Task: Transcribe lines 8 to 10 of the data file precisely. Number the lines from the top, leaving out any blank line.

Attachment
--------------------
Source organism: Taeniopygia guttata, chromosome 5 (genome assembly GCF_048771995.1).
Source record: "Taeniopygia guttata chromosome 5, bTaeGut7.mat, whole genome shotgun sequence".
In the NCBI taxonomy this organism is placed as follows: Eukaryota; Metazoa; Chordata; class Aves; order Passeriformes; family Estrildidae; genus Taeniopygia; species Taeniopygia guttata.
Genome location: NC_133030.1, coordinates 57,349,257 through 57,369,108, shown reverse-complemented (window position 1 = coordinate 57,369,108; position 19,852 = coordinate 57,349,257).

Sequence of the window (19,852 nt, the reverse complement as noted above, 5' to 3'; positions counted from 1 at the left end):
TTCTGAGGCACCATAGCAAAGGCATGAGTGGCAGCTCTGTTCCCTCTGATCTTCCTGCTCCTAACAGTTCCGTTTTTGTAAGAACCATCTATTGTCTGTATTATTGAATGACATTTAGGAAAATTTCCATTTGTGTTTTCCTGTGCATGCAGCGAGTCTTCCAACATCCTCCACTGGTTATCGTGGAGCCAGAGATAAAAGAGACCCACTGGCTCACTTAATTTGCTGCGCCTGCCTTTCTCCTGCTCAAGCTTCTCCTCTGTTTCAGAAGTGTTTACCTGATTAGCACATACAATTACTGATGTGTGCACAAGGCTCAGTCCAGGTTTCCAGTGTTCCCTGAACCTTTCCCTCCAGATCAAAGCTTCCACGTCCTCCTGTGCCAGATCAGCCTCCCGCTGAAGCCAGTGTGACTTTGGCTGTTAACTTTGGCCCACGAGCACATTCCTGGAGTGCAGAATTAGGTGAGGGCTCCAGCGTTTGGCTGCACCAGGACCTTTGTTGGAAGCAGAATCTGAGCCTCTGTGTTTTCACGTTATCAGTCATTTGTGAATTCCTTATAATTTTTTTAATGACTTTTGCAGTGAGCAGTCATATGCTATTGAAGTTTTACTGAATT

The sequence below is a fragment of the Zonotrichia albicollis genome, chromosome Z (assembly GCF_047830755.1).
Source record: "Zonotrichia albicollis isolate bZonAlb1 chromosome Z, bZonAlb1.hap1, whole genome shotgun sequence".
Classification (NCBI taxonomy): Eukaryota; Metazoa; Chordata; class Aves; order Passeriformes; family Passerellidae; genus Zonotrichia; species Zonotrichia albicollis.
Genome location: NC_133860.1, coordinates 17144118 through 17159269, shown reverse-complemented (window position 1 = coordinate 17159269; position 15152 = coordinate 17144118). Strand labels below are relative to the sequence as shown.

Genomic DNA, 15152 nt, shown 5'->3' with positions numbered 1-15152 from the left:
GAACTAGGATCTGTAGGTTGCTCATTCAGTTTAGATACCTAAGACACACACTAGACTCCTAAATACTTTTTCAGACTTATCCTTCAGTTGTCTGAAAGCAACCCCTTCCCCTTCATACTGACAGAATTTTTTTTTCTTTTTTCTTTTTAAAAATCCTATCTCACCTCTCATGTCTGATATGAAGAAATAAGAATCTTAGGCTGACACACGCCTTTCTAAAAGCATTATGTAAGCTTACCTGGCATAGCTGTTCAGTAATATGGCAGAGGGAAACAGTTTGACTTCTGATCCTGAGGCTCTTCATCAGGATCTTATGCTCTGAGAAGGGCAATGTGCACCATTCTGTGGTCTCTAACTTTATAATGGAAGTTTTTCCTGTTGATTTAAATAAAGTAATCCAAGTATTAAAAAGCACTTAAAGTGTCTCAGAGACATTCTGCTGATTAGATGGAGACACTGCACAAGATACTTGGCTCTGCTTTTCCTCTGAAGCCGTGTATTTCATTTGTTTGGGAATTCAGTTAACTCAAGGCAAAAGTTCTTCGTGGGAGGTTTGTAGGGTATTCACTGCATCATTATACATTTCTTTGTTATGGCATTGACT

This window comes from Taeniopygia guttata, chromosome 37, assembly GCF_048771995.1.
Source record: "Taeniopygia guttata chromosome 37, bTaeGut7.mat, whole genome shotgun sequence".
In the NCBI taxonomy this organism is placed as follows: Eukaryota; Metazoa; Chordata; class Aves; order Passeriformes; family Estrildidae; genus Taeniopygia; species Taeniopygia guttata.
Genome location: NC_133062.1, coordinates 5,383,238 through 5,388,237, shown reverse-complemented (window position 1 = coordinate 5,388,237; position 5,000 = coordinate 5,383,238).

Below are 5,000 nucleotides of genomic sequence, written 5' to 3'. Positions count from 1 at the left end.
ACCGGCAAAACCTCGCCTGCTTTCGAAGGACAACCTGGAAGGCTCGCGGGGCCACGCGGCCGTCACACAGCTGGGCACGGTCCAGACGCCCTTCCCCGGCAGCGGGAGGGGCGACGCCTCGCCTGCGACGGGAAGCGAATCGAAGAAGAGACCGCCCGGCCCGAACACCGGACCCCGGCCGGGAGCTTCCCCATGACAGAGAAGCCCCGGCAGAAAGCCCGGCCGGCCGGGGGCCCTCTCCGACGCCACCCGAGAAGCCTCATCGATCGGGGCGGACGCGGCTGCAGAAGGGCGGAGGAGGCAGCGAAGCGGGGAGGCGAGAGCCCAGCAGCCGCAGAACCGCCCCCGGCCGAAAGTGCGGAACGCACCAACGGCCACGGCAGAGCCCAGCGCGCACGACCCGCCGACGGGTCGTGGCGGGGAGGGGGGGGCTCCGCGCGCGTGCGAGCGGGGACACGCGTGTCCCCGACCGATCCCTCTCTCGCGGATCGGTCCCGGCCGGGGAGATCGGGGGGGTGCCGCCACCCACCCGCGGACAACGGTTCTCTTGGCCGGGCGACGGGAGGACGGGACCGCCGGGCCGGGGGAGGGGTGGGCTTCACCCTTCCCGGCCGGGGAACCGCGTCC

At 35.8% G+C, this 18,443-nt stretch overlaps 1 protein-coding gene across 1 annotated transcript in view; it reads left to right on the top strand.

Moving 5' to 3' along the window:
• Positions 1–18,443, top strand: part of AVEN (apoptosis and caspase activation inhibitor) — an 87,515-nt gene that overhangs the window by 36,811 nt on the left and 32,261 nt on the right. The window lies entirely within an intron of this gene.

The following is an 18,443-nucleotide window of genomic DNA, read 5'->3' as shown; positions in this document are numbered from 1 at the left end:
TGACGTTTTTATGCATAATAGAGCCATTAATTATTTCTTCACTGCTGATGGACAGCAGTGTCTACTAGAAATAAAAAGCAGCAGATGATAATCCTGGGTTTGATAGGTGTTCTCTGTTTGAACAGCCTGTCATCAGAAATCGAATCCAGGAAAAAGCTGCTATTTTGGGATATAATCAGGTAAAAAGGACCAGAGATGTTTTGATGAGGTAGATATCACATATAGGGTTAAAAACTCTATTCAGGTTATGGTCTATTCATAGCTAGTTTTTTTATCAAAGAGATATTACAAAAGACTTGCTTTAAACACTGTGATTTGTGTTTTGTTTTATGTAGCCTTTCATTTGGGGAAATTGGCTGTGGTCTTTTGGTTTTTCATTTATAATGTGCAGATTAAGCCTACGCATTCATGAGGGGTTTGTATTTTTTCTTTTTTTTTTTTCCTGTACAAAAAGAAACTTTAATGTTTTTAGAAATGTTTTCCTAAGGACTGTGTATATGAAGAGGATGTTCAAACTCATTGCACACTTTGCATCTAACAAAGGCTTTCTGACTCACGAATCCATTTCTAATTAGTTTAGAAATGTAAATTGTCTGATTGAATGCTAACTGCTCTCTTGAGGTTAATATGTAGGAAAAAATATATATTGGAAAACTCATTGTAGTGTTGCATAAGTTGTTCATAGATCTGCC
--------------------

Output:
Source record: "Zonotrichia albicollis isolate bZonAlb1 chromosome Z, bZonAlb1.hap1, whole genome shotgun sequence".
Classification (NCBI taxonomy): Eukaryota; Metazoa; Chordata; class Aves; order Passeriformes; family Passerellidae; genus Zonotrichia; species Zonotrichia albicollis.
Genome location: NC_133860.1, coordinates 17144118 through 17159269, shown reverse-complemented (window position 1 = coordinate 17159269; position 15152 = coordinate 17144118). Strand labels below are relative to the sequence as shown.